(Reuters) – A federal judge in Texas on Tuesday rejected Chinese telecommunications equipment maker Huawei Technologies Co Ltd’s constitutional challenge to a U.S. law that restricted its ability to do business with federal agencies and their contractors.
FILE PHOTO: The Huawei logo is pictured at the IFA consumer tech fair in Berlin, Germany, September 6, 2019. REUTERS/Hannibal Hanschke
In a 57-page decision, U.S. District Judge Amos Mazzant ruled in favor of the United States, concluding that Congress acted within its powers by including the restriction in the National Defense Authorization Act, which also targeted Chinese company ZTE Corp.
A Huawei spokesman said the company was disappointed in the loss.
“While we understand the paramount significance of national security, the approach taken by the U.S. Government in the 2019 NDAA provides a false sense of protection while undermining Huawei’s constitutional rights. We will continue to consider further legal options,” the spokesman said.
The government was pleased with the ruling, a Justice Department spokesman said.
The decision comes as the United States has a wide-ranging effort underway to prevent Huawei technology from being used in sensitive telecommunications equipment in the United States or elsewhere.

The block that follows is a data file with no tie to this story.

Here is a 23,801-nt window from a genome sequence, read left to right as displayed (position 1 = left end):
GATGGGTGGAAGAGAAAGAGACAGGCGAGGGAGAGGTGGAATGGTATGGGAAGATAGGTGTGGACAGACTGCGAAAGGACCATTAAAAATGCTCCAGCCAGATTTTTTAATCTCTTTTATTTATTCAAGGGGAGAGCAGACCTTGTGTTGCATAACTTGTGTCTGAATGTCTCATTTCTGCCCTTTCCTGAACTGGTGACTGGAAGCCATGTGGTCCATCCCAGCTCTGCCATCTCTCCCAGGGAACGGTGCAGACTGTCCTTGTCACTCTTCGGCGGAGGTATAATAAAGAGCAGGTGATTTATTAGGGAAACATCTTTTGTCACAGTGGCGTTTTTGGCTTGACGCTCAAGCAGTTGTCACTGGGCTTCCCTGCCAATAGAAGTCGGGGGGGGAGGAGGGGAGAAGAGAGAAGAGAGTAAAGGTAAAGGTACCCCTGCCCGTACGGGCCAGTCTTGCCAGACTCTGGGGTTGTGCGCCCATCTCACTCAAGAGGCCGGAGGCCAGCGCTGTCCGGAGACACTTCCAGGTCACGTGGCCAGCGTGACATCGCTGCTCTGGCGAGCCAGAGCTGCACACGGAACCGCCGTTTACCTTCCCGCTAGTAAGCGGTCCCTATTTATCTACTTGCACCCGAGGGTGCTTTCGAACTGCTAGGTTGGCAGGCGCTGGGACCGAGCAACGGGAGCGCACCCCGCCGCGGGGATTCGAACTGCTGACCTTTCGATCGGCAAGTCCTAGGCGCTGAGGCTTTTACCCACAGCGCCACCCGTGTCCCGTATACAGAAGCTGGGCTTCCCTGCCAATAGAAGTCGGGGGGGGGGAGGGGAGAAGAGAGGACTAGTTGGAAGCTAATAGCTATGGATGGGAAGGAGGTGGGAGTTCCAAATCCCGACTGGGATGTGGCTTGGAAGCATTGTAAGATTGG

Huawei filed the lawsuit in March 2019, saying a law limiting its U.S. business was unconstitutional.
Huawei had challenged Section 889 of the National Defense Authorization Act, signed into law by U.S. President Donald Trump, which bars federal agencies and their contractors from procuring its equipment and services. Huawei lost on a summary judgment decision.
Among its many arguments, Huawei argued that the NDAA was overbroad in restricting its sales and violated due process.
Judge Mazzant of the U.S. District Court for the Eastern District of Texas disagreed on both counts, saying that the NDAA was “appropriately tailored to the burdens imposed” and said he was unpersuaded that the law impairs Huawei’s existing and future contracts.
Huawei’s lawsuit said its “equipment and services are subject to advanced security procedures, and no backdoors, implants, or other intentional security vulnerabilities have been documented in any of the more than 170 countries in the world where Huawei equipment and services are used.”
While Huawei had very little share of the U.S. market before the bill, it is the world’s biggest telecoms gear maker and is seeking to be at the forefront of a global rollout of fifth-generation (5G) mobile networks and services.
The Trump administration is also considering changing U.S. regulations to allow it to block shipments of chips to Huawei from companies such as Taiwan Semiconductor Manufacturing Co Ltd (TSMC), the world’s largest contract chipmaker, two sources familiar with the matter said.
Reporting by Jonathan Stempel in New York and Diane Bartz in Washington; Editing by Dan Grebler and Richard Chang